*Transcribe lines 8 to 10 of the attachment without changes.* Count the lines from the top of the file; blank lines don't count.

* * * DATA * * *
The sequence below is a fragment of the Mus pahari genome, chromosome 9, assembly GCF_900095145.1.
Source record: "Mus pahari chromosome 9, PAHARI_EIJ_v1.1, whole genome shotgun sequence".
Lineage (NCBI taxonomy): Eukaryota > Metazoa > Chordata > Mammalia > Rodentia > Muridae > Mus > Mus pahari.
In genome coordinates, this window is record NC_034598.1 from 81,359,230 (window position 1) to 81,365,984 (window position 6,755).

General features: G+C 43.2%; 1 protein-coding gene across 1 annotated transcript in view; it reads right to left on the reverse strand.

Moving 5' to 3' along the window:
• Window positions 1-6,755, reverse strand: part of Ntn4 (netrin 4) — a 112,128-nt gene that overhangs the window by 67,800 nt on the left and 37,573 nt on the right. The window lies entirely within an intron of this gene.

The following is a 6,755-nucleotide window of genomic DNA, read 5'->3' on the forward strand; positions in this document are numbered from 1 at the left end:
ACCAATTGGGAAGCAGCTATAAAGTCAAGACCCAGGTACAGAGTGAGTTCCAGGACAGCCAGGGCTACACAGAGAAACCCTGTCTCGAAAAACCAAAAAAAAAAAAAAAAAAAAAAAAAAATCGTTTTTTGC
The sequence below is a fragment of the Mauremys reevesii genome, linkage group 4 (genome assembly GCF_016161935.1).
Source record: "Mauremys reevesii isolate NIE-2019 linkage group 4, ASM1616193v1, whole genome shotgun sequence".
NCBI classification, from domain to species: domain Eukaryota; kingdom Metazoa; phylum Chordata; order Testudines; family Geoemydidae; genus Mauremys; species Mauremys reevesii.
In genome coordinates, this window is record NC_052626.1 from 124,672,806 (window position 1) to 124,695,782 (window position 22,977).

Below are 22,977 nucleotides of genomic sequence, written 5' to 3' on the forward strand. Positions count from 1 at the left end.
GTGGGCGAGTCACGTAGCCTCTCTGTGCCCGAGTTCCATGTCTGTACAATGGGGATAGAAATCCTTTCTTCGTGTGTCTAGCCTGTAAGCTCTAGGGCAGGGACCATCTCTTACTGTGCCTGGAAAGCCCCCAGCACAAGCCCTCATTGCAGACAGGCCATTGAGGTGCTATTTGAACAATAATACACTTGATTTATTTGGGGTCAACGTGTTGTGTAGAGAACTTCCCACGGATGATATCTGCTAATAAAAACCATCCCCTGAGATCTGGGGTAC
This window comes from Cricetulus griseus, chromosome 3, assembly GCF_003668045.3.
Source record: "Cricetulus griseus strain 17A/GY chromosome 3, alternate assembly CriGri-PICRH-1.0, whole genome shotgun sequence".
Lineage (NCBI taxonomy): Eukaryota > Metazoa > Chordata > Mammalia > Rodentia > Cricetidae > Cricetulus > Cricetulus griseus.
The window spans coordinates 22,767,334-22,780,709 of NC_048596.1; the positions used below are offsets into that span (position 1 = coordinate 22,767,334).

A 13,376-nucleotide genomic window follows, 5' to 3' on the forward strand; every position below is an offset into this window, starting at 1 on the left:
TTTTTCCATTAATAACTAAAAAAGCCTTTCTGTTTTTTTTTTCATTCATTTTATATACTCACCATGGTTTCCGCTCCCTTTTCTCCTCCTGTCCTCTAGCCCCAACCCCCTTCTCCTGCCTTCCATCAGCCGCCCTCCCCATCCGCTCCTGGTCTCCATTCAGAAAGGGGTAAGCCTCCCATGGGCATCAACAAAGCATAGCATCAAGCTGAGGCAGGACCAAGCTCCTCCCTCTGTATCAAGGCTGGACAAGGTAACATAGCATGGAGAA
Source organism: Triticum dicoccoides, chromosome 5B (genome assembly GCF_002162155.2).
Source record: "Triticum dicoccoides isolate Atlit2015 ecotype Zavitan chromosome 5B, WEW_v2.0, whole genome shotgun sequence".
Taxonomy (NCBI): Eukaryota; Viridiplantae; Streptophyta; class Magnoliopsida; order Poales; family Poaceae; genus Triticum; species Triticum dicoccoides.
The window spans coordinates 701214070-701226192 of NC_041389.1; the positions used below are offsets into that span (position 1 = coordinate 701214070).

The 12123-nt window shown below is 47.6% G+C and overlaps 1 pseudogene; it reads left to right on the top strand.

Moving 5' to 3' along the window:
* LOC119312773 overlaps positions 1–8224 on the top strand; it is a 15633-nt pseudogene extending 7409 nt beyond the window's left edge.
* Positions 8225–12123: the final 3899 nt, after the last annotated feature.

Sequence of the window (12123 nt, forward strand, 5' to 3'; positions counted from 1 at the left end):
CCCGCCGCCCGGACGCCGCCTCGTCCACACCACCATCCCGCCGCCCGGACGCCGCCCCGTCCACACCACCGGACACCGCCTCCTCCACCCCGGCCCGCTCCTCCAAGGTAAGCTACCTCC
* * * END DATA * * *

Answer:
The following is a 6,755-nucleotide window of genomic DNA, read 5'->3' on the forward strand; positions in this document are numbered from 1 at the left end:
ACCAATTGGGAAGCAGCTATAAAGTCAAGACCCAGGTACAGAGTGAGTTCCAGGACAGCCAGGGCTACACAGAGAAACCCTGTCTCGAAAAACCAAAAAAAAAAAAAAAAAAAAAAAAAAATCGTTTTTTGC
The sequence below is a fragment of the Mauremys reevesii genome, linkage group 4 (genome assembly GCF_016161935.1).